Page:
|Publication number||US4729506 A|
|Application number||US 07/011,210|
|Publication date||Mar 8, 1988|
|Filing date||Feb 4, 1987|
|Priority date||Feb 4, 1987|
|Publication number||011210, 07011210, US 4729506 A, US 4729506A, US-A-4729506, US4729506 A, US4729506A|
|Original Assignee||Transkrit Corporation|
|Export Citation||BiBTeX, EndNote, RefMan|
|Patent Citations (6), Referenced by (27), Classifications (8), Legal Events (12)|
|External Links: USPTO, USPTO Assignment, Espacenet|
This invention relates to a mailer having a transparent patch. More particularly, this invention relates to a continuous mailer assembly having mailers with windows.
As is known, various types of multi-ply envelope assemblies have been made so that information can be generated on the outside and inside plies, for example, by various types of automated printers such as computer printers. For example, U.S. Pat. No. 4,425,386 describes a multi-ply business form wherein coatings are provided on the top surfaces of a top ply and a underlying ply so that when a printing stylus, such as that in a typewriter, impacts against the plies, an image is produced on the top surfaces of each ply. In such cases, there is no need to use a ribbon.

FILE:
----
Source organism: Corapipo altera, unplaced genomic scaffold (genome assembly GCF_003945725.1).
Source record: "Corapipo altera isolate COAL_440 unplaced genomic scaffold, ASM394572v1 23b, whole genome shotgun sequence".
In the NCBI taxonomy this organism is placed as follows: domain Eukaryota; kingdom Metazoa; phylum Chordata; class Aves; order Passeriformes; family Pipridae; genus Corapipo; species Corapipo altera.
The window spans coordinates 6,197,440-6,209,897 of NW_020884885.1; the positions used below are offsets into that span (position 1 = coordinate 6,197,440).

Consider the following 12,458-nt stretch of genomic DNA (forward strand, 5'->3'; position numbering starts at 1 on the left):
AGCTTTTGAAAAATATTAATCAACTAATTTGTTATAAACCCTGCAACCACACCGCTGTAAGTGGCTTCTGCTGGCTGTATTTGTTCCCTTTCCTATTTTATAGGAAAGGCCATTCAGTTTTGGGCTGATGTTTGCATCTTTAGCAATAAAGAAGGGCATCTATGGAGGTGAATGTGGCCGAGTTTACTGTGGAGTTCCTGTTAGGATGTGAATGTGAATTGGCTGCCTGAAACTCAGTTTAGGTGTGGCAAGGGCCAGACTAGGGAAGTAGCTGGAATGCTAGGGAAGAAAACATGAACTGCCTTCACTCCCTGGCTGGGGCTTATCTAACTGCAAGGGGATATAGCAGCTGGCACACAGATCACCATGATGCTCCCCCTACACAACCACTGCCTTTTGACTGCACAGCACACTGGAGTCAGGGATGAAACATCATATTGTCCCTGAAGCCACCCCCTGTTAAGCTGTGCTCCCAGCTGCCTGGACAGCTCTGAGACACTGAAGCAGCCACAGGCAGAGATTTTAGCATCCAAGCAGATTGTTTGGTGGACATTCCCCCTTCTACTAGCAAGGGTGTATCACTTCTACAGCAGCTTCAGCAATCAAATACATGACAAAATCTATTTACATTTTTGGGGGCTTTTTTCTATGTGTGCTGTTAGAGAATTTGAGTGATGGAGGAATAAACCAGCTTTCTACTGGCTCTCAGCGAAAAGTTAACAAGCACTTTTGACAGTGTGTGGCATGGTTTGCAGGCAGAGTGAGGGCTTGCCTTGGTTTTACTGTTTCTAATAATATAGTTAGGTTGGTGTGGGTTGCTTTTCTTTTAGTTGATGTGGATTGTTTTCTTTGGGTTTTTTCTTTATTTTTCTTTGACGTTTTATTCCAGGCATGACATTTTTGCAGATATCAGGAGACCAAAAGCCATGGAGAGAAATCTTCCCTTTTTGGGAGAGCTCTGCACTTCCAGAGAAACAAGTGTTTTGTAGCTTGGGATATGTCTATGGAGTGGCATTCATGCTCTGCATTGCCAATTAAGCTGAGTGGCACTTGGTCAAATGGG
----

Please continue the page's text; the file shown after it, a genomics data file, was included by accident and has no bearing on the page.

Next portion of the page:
Other types of envelopes have also been known, for example as described in U.S. Pat. No. 3,104,799 wherein use is made of a spot of carbon on a rear face of a front ply to provide for selective imprinting on an underlying ply in response to the impact of a stylus on the front ply. Similar structures are also described in U.S. Pat. Nos. 3,350,988; 3,791,572; 3,941,308 and 4,172,605.
Further, in some cases, mailers have been provided with windows in the front ply for visualization of the information imaged on an underlying insert ply. In such cases, the information can be imaged by typing the information directly onto the insert ply through the window, for example, through use of a ribbon or the like, or the information can be imaged via a surface coating which permits an image to be formed upon impact by a stylus. However, mailers which have been provided with information in this manner expose the insert ply. Hence, the image which has been placed on the insert ply may become blurred or damaged during a mailing/delivery process, for example due to inclement weather. Further, the windows of such mailers permit entry into the interior of the mailer so that the security of the information within the remainder of the mailer is impaired.